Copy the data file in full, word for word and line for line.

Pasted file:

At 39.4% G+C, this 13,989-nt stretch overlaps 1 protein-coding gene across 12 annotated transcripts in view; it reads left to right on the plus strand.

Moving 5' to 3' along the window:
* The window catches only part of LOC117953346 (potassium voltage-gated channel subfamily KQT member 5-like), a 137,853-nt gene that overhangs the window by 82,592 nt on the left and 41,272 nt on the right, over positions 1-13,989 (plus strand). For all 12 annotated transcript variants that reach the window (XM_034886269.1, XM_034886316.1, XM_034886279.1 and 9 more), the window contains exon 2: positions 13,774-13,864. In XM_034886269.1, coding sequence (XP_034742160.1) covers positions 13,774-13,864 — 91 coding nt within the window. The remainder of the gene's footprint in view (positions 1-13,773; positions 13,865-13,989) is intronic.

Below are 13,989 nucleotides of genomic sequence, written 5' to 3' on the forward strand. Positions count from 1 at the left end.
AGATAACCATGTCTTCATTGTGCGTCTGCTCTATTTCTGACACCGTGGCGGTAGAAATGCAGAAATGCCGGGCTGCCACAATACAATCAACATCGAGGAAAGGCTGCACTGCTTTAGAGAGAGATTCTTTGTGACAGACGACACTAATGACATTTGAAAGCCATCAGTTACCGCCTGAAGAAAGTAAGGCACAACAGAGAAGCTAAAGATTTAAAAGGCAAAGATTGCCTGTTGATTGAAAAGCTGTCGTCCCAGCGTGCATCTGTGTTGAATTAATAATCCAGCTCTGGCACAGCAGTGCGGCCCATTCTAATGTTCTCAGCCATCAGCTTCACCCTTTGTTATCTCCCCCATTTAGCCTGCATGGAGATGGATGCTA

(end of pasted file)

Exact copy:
At 39.4% G+C, this 13,989-nt stretch overlaps 1 protein-coding gene across 12 annotated transcripts in view; it reads left to right on the plus strand.

Moving 5' to 3' along the window:
* The window catches only part of LOC117953346 (potassium voltage-gated channel subfamily KQT member 5-like), a 137,853-nt gene that overhangs the window by 82,592 nt on the left and 41,272 nt on the right, over positions 1-13,989 (plus strand). For all 12 annotated transcript variants that reach the window (XM_034886269.1, XM_034886316.1, XM_034886279.1 and 9 more), the window contains exon 2: positions 13,774-13,864. In XM_034886269.1, coding sequence (XP_034742160.1) covers positions 13,774-13,864 — 91 coding nt within the window. The remainder of the gene's footprint in view (positions 1-13,773; positions 13,865-13,989) is intronic.

Below are 13,989 nucleotides of genomic sequence, written 5' to 3' on the forward strand. Positions count from 1 at the left end.
AGATAACCATGTCTTCATTGTGCGTCTGCTCTATTTCTGACACCGTGGCGGTAGAAATGCAGAAATGCCGGGCTGCCACAATACAATCAACATCGAGGAAAGGCTGCACTGCTTTAGAGAGAGATTCTTTGTGACAGACGACACTAATGACATTTGAAAGCCATCAGTTACCGCCTGAAGAAAGTAAGGCACAACAGAGAAGCTAAAGATTTAAAAGGCAAAGATTGCCTGTTGATTGAAAAGCTGTCGTCCCAGCGTGCATCTGTGTTGAATTAATAATCCAGCTCTGGCACAGCAGTGCGGCCCATTCTAATGTTCTCAGCCATCAGCTTCACCCTTTGTTATCTCCCCCATTTAGCCTGCATGGAGATGGATGCTA